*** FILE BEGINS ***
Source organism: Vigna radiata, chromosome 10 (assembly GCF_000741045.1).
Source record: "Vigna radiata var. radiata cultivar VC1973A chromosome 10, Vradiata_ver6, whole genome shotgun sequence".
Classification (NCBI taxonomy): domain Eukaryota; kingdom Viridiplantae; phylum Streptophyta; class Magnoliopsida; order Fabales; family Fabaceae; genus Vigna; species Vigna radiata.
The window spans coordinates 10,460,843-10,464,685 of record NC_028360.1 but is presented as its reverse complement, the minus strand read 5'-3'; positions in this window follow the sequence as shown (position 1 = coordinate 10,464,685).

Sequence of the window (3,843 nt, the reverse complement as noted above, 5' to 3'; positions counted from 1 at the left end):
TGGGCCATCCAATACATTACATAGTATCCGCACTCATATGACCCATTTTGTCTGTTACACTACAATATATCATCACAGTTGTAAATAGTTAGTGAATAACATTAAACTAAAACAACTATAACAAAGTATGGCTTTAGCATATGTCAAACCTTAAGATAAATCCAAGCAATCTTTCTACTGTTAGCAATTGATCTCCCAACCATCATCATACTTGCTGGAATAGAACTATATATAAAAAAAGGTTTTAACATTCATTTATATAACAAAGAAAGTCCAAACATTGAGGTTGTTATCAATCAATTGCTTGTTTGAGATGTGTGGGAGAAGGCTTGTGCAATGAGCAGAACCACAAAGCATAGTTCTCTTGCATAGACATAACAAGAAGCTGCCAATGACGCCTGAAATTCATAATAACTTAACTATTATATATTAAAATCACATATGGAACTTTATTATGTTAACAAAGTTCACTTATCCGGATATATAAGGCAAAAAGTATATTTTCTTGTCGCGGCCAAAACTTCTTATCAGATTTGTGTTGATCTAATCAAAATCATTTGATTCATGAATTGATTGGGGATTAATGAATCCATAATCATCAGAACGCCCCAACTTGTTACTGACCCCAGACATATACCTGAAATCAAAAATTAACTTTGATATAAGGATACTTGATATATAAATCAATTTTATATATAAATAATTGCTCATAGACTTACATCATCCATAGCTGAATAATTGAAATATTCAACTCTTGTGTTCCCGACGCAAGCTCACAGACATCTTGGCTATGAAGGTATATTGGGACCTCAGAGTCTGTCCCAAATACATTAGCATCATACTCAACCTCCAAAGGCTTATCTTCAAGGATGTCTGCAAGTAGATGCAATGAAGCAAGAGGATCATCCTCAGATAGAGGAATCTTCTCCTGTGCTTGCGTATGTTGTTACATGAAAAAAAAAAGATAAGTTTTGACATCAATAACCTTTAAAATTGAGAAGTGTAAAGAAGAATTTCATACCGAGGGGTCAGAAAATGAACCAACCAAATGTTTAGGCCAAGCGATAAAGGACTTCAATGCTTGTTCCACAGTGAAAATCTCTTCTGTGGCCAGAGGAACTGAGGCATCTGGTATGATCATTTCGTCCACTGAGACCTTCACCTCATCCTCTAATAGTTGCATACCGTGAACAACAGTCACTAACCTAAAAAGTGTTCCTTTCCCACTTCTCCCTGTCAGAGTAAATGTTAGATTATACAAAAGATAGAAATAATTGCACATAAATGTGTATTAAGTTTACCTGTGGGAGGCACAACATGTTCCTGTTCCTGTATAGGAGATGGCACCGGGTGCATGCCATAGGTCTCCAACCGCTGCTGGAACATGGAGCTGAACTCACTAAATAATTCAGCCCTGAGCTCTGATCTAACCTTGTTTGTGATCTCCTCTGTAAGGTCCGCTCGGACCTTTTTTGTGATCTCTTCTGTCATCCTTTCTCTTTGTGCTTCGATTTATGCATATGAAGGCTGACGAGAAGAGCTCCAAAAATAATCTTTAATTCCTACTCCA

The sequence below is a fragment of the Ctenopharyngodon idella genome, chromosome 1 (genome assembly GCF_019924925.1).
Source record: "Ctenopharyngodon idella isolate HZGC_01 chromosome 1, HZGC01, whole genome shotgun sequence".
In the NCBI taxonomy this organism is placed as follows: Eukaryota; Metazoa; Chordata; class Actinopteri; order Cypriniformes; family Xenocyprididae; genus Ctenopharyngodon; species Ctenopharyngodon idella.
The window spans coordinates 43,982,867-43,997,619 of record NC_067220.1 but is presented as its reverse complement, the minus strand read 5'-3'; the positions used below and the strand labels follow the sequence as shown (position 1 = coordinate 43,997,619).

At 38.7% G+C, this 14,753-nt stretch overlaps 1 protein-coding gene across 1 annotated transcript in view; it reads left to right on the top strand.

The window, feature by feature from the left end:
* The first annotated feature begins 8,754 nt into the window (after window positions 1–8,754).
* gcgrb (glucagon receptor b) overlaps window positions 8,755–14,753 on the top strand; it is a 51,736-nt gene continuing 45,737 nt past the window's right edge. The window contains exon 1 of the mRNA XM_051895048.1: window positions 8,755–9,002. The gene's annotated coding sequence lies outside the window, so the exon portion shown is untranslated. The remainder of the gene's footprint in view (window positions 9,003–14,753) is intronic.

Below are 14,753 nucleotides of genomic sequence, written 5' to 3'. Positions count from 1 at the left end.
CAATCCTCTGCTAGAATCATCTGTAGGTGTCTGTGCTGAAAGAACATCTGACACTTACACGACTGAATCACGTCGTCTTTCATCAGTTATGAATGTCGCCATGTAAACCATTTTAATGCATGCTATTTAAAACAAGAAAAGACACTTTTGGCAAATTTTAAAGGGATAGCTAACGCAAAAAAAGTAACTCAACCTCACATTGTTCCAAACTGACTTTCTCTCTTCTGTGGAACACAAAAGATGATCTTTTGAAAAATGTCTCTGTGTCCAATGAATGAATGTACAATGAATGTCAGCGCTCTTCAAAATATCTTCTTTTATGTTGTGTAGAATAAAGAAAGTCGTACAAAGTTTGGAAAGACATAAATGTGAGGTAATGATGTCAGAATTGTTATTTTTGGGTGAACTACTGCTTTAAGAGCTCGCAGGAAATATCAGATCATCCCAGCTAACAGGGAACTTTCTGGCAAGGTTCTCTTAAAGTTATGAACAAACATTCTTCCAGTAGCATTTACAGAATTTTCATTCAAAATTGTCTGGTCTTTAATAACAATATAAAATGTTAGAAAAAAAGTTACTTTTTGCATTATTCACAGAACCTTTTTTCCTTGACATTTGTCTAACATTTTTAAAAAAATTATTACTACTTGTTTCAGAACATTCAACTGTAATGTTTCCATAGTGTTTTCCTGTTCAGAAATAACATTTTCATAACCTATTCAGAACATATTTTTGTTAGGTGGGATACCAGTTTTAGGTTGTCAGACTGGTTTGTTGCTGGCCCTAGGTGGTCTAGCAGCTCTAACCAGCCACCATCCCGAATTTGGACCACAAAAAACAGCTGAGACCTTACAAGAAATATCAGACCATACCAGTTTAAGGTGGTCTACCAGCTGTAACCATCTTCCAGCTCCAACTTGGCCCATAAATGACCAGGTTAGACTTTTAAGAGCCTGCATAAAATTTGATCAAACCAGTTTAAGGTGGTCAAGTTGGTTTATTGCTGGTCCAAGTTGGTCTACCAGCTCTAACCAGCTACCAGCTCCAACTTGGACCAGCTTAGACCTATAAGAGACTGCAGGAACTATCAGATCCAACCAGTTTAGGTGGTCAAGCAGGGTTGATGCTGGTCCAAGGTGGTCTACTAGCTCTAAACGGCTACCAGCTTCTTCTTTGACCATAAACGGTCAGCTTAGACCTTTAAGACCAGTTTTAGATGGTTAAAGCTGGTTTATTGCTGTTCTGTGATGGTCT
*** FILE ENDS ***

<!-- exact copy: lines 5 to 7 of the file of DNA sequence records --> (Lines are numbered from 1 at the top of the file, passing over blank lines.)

Sequence of the window (3,843 nt, the reverse complement as noted above, 5' to 3'; positions counted from 1 at the left end):
TGGGCCATCCAATACATTACATAGTATCCGCACTCATATGACCCATTTTGTCTGTTACACTACAATATATCATCACAGTTGTAAATAGTTAGTGAATAACATTAAACTAAAACAACTATAACAAAGTATGGCTTTAGCATATGTCAAACCTTAAGATAAATCCAAGCAATCTTTCTACTGTTAGCAATTGATCTCCCAACCATCATCATACTTGCTGGAATAGAACTATATATAAAAAAAGGTTTTAACATTCATTTATATAACAAAGAAAGTCCAAACATTGAGGTTGTTATCAATCAATTGCTTGTTTGAGATGTGTGGGAGAAGGCTTGTGCAATGAGCAGAACCACAAAGCATAGTTCTCTTGCATAGACATAACAAGAAGCTGCCAATGACGCCTGAAATTCATAATAACTTAACTATTATATATTAAAATCACATATGGAACTTTATTATGTTAACAAAGTTCACTTATCCGGATATATAAGGCAAAAAGTATATTTTCTTGTCGCGGCCAAAACTTCTTATCAGATTTGTGTTGATCTAATCAAAATCATTTGATTCATGAATTGATTGGGGATTAATGAATCCATAATCATCAGAACGCCCCAACTTGTTACTGACCCCAGACATATACCTGAAATCAAAAATTAACTTTGATATAAGGATACTTGATATATAAATCAATTTTATATATAAATAATTGCTCATAGACTTACATCATCCATAGCTGAATAATTGAAATATTCAACTCTTGTGTTCCCGACGCAAGCTCACAGACATCTTGGCTATGAAGGTATATTGGGACCTCAGAGTCTGTCCCAAATACATTAGCATCATACTCAACCTCCAAAGGCTTATCTTCAAGGATGTCTGCAAGTAGATGCAATGAAGCAAGAGGATCATCCTCAGATAGAGGAATCTTCTCCTGTGCTTGCGTATGTTGTTACATGAAAAAAAAAAGATAAGTTTTGACATCAATAACCTTTAAAATTGAGAAGTGTAAAGAAGAATTTCATACCGAGGGGTCAGAAAATGAACCAACCAAATGTTTAGGCCAAGCGATAAAGGACTTCAATGCTTGTTCCACAGTGAAAATCTCTTCTGTGGCCAGAGGAACTGAGGCATCTGGTATGATCATTTCGTCCACTGAGACCTTCACCTCATCCTCTAATAGTTGCATACCGTGAACAACAGTCACTAACCTAAAAAGTGTTCCTTTCCCACTTCTCCCTGTCAGAGTAAATGTTAGATTATACAAAAGATAGAAATAATTGCACATAAATGTGTATTAAGTTTACCTGTGGGAGGCACAACATGTTCCTGTTCCTGTATAGGAGATGGCACCGGGTGCATGCCATAGGTCTCCAACCGCTGCTGGAACATGGAGCTGAACTCACTAAATAATTCAGCCCTGAGCTCTGATCTAACCTTGTTTGTGATCTCCTCTGTAAGGTCCGCTCGGACCTTTTTTGTGATCTCTTCTGTCATCCTTTCTCTTTGTGCTTCGATTTATGCATATGAAGGCTGACGAGAAGAGCTCCAAAAATAATCTTTAATTCCTACTCCA

The sequence below is a fragment of the Ctenopharyngodon idella genome, chromosome 1 (genome assembly GCF_019924925.1).